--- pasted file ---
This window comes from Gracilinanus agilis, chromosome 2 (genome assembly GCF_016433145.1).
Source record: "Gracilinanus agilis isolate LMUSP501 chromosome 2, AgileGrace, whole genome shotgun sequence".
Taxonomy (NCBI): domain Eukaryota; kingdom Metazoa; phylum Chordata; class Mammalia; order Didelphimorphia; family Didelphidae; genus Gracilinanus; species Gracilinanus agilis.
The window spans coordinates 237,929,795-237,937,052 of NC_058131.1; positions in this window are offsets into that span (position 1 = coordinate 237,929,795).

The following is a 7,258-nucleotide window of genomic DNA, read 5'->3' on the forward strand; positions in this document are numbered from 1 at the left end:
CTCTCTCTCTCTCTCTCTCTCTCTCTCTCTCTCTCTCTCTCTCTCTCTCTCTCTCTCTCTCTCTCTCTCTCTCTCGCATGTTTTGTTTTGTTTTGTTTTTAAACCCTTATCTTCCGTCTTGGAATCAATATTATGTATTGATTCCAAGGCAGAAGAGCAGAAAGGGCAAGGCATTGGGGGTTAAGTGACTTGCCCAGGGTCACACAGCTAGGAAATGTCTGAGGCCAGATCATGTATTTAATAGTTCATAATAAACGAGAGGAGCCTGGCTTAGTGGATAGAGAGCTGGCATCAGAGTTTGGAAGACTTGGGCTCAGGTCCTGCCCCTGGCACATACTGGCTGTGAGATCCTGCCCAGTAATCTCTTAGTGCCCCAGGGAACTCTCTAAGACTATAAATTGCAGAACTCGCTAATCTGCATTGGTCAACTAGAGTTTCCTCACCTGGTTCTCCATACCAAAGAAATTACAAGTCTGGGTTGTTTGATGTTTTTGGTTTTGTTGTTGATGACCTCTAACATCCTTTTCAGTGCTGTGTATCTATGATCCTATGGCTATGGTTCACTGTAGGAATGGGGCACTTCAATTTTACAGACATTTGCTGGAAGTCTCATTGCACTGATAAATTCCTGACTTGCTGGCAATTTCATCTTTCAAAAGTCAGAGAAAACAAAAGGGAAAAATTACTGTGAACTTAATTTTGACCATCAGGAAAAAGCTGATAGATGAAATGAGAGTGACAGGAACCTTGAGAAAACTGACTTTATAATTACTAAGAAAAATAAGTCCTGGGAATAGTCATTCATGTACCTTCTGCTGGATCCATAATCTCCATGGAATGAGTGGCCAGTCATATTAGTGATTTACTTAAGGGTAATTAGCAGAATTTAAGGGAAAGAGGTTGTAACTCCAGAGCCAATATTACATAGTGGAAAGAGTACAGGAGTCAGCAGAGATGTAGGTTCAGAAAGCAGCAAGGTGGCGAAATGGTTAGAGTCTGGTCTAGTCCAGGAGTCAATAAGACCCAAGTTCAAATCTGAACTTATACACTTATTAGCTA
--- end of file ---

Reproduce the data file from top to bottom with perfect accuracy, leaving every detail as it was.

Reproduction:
This window comes from Gracilinanus agilis, chromosome 2 (genome assembly GCF_016433145.1).
Source record: "Gracilinanus agilis isolate LMUSP501 chromosome 2, AgileGrace, whole genome shotgun sequence".
Taxonomy (NCBI): domain Eukaryota; kingdom Metazoa; phylum Chordata; class Mammalia; order Didelphimorphia; family Didelphidae; genus Gracilinanus; species Gracilinanus agilis.
The window spans coordinates 237,929,795-237,937,052 of NC_058131.1; positions in this window are offsets into that span (position 1 = coordinate 237,929,795).

The following is a 7,258-nucleotide window of genomic DNA, read 5'->3' on the forward strand; positions in this document are numbered from 1 at the left end:
CTCTCTCTCTCTCTCTCTCTCTCTCTCTCTCTCTCTCTCTCTCTCTCTCTCTCTCTCTCTCTCTCTCTCTCTCTCGCATGTTTTGTTTTGTTTTGTTTTTAAACCCTTATCTTCCGTCTTGGAATCAATATTATGTATTGATTCCAAGGCAGAAGAGCAGAAAGGGCAAGGCATTGGGGGTTAAGTGACTTGCCCAGGGTCACACAGCTAGGAAATGTCTGAGGCCAGATCATGTATTTAATAGTTCATAATAAACGAGAGGAGCCTGGCTTAGTGGATAGAGAGCTGGCATCAGAGTTTGGAAGACTTGGGCTCAGGTCCTGCCCCTGGCACATACTGGCTGTGAGATCCTGCCCAGTAATCTCTTAGTGCCCCAGGGAACTCTCTAAGACTATAAATTGCAGAACTCGCTAATCTGCATTGGTCAACTAGAGTTTCCTCACCTGGTTCTCCATACCAAAGAAATTACAAGTCTGGGTTGTTTGATGTTTTTGGTTTTGTTGTTGATGACCTCTAACATCCTTTTCAGTGCTGTGTATCTATGATCCTATGGCTATGGTTCACTGTAGGAATGGGGCACTTCAATTTTACAGACATTTGCTGGAAGTCTCATTGCACTGATAAATTCCTGACTTGCTGGCAATTTCATCTTTCAAAAGTCAGAGAAAACAAAAGGGAAAAATTACTGTGAACTTAATTTTGACCATCAGGAAAAAGCTGATAGATGAAATGAGAGTGACAGGAACCTTGAGAAAACTGACTTTATAATTACTAAGAAAAATAAGTCCTGGGAATAGTCATTCATGTACCTTCTGCTGGATCCATAATCTCCATGGAATGAGTGGCCAGTCATATTAGTGATTTACTTAAGGGTAATTAGCAGAATTTAAGGGAAAGAGGTTGTAACTCCAGAGCCAATATTACATAGTGGAAAGAGTACAGGAGTCAGCAGAGATGTAGGTTCAGAAAGCAGCAAGGTGGCGAAATGGTTAGAGTCTGGTCTAGTCCAGGAGTCAATAAGACCCAAGTTCAAATCTGAACTTATACACTTATTAGCTA